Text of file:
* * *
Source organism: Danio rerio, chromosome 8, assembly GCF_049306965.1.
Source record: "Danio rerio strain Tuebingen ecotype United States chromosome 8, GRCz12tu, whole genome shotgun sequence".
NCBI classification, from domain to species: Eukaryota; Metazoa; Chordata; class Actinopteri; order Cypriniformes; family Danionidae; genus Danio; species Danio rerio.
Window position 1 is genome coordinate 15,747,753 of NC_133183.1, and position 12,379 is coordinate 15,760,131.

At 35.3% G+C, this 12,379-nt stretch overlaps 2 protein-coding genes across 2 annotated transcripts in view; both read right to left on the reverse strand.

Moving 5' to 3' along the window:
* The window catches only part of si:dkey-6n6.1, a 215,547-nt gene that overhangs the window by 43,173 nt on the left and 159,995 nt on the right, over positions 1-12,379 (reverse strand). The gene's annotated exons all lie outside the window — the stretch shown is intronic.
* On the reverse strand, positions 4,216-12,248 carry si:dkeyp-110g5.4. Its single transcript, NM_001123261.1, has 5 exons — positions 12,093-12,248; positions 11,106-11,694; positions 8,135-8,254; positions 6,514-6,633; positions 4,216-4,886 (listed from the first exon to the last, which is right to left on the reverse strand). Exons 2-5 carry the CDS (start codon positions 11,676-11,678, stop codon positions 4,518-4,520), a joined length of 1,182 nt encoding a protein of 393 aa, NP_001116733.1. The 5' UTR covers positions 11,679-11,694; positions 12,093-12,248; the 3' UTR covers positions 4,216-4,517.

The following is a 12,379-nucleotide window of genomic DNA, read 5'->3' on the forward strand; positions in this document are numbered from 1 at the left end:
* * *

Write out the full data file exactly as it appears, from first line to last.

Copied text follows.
Source organism: Danio rerio, chromosome 8, assembly GCF_049306965.1.
Source record: "Danio rerio strain Tuebingen ecotype United States chromosome 8, GRCz12tu, whole genome shotgun sequence".
NCBI classification, from domain to species: Eukaryota; Metazoa; Chordata; class Actinopteri; order Cypriniformes; family Danionidae; genus Danio; species Danio rerio.
Window position 1 is genome coordinate 15,747,753 of NC_133183.1, and position 12,379 is coordinate 15,760,131.

At 35.3% G+C, this 12,379-nt stretch overlaps 2 protein-coding genes across 2 annotated transcripts in view; both read right to left on the reverse strand.

Moving 5' to 3' along the window:
* The window catches only part of si:dkey-6n6.1, a 215,547-nt gene that overhangs the window by 43,173 nt on the left and 159,995 nt on the right, over positions 1-12,379 (reverse strand). The gene's annotated exons all lie outside the window — the stretch shown is intronic.
* On the reverse strand, positions 4,216-12,248 carry si:dkeyp-110g5.4. Its single transcript, NM_001123261.1, has 5 exons — positions 12,093-12,248; positions 11,106-11,694; positions 8,135-8,254; positions 6,514-6,633; positions 4,216-4,886 (listed from the first exon to the last, which is right to left on the reverse strand). Exons 2-5 carry the CDS (start codon positions 11,676-11,678, stop codon positions 4,518-4,520), a joined length of 1,182 nt encoding a protein of 393 aa, NP_001116733.1. The 5' UTR covers positions 11,679-11,694; positions 12,093-12,248; the 3' UTR covers positions 4,216-4,517.

The following is a 12,379-nucleotide window of genomic DNA, read 5'->3' on the forward strand; positions in this document are numbered from 1 at the left end: